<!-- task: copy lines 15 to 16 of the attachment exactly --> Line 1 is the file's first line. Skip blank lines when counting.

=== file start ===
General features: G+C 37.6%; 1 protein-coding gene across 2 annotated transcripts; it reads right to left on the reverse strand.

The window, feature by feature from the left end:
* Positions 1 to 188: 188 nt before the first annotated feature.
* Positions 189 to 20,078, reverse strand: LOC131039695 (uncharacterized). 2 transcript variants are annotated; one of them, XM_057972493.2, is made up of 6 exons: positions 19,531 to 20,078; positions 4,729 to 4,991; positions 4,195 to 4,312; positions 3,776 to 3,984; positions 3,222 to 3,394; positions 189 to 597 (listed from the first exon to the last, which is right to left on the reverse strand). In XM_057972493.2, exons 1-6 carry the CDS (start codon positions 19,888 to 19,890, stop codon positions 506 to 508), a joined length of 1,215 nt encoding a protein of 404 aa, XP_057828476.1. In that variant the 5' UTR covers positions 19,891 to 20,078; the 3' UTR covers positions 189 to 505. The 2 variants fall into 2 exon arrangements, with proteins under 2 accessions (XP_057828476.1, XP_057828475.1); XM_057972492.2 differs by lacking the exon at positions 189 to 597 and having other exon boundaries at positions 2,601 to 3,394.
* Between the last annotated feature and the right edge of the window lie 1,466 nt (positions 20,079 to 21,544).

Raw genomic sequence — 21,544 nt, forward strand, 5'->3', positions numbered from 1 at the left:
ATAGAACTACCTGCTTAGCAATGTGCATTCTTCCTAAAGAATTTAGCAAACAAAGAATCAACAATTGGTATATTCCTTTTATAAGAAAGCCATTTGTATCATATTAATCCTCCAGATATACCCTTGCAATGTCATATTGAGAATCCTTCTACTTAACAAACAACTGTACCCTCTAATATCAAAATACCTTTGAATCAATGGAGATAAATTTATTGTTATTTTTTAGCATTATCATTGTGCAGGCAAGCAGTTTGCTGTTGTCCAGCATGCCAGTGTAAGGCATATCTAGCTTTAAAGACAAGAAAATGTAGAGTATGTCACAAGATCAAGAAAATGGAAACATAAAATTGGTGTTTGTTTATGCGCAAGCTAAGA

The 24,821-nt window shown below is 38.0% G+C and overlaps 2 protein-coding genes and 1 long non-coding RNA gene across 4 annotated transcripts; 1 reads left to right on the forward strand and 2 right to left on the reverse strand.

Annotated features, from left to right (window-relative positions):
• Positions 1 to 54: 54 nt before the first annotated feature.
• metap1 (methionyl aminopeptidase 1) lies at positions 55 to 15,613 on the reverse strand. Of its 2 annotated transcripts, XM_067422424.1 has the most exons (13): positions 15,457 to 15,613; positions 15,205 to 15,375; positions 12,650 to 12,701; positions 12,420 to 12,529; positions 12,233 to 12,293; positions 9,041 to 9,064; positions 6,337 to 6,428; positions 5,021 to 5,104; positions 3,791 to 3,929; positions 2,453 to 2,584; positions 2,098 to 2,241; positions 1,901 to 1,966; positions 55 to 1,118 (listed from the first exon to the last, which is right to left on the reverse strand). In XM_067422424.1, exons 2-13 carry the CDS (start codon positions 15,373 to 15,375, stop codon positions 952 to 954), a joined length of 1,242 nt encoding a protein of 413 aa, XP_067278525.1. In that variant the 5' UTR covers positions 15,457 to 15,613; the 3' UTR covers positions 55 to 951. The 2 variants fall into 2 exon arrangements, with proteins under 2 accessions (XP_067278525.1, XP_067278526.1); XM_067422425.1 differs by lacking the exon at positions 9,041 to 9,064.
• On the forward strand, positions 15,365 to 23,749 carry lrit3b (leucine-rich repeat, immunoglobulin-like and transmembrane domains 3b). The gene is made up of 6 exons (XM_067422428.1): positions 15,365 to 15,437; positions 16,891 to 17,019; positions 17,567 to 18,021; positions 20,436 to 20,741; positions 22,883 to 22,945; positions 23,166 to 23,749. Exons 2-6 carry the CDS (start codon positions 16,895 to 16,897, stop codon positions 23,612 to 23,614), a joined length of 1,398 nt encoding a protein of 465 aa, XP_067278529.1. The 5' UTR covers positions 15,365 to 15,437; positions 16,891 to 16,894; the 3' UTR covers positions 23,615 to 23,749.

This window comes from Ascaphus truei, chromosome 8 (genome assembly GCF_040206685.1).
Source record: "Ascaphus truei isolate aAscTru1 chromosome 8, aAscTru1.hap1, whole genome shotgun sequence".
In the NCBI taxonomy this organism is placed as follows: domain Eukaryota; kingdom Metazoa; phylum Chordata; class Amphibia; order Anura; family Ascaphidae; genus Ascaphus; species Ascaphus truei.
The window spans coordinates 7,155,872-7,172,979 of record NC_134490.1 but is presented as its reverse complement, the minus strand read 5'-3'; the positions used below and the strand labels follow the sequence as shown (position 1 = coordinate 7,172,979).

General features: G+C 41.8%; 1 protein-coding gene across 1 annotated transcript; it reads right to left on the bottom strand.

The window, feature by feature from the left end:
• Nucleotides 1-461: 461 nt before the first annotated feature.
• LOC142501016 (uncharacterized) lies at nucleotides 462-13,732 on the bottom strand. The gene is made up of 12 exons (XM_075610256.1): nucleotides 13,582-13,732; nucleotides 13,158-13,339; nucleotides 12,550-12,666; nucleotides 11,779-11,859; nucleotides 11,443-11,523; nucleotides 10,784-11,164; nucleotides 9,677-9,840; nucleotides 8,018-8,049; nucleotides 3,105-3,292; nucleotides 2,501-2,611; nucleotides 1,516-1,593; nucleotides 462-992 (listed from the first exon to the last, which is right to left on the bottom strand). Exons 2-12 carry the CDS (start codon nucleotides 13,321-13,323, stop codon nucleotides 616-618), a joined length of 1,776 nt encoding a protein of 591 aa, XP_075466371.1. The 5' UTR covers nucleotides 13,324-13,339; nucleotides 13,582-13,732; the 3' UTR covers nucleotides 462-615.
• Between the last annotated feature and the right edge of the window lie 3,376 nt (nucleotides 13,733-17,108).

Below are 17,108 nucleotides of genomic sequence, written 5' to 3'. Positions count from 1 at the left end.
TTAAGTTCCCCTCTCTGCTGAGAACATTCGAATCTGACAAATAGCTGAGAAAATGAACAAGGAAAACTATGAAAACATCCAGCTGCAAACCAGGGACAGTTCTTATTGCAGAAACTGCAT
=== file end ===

In the NCBI taxonomy this organism is placed as follows: domain Eukaryota; kingdom Metazoa; phylum Chordata; class Amphibia; order Anura; family Ascaphidae; genus Ascaphus; species Ascaphus truei.
The window spans coordinates 7,155,872-7,172,979 of record NC_134490.1 but is presented as its reverse complement, the minus strand read 5'-3'; the positions used below and the strand labels follow the sequence as shown (position 1 = coordinate 7,172,979).